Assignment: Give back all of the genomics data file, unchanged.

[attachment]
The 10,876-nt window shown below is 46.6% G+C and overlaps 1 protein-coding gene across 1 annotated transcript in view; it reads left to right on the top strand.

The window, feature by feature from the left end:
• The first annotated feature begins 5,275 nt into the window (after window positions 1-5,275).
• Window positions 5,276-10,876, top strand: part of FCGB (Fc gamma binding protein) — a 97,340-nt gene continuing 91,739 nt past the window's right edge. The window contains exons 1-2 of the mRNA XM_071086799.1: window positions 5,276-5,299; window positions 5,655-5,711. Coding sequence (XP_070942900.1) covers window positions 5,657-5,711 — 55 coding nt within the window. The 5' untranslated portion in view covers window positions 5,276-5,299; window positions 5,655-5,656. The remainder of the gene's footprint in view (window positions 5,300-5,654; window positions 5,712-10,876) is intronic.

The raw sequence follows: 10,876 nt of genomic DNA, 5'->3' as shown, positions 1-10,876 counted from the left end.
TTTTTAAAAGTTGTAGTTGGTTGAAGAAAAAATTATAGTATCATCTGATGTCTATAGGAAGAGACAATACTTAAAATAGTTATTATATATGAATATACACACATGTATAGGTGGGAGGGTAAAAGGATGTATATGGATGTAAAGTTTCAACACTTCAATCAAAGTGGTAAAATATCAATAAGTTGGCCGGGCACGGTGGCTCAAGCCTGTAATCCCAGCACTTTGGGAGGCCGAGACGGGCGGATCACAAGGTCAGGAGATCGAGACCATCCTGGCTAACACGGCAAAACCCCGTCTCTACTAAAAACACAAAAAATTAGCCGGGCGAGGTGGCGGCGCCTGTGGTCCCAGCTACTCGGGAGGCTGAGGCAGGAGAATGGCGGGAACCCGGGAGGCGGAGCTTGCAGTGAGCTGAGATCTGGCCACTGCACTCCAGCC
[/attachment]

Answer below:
The 10,876-nt window shown below is 46.6% G+C and overlaps 1 protein-coding gene across 1 annotated transcript in view; it reads left to right on the top strand.

The window, feature by feature from the left end:
• The first annotated feature begins 5,275 nt into the window (after window positions 1-5,275).
• Window positions 5,276-10,876, top strand: part of FCGB (Fc gamma binding protein) — a 97,340-nt gene continuing 91,739 nt past the window's right edge. The window contains exons 1-2 of the mRNA XM_071086799.1: window positions 5,276-5,299; window positions 5,655-5,711. Coding sequence (XP_070942900.1) covers window positions 5,657-5,711 — 55 coding nt within the window. The 5' untranslated portion in view covers window positions 5,276-5,299; window positions 5,655-5,656. The remainder of the gene's footprint in view (window positions 5,300-5,654; window positions 5,712-10,876) is intronic.

The raw sequence follows: 10,876 nt of genomic DNA, 5'->3' as shown, positions 1-10,876 counted from the left end.
TTTTTAAAAGTTGTAGTTGGTTGAAGAAAAAATTATAGTATCATCTGATGTCTATAGGAAGAGACAATACTTAAAATAGTTATTATATATGAATATACACACATGTATAGGTGGGAGGGTAAAAGGATGTATATGGATGTAAAGTTTCAACACTTCAATCAAAGTGGTAAAATATCAATAAGTTGGCCGGGCACGGTGGCTCAAGCCTGTAATCCCAGCACTTTGGGAGGCCGAGACGGGCGGATCACAAGGTCAGGAGATCGAGACCATCCTGGCTAACACGGCAAAACCCCGTCTCTACTAAAAACACAAAAAATTAGCCGGGCGAGGTGGCGGCGCCTGTGGTCCCAGCTACTCGGGAGGCTGAGGCAGGAGAATGGCGGGAACCCGGGAGGCGGAGCTTGCAGTGAGCTGAGATCTGGCCACTGCACTCCAGCC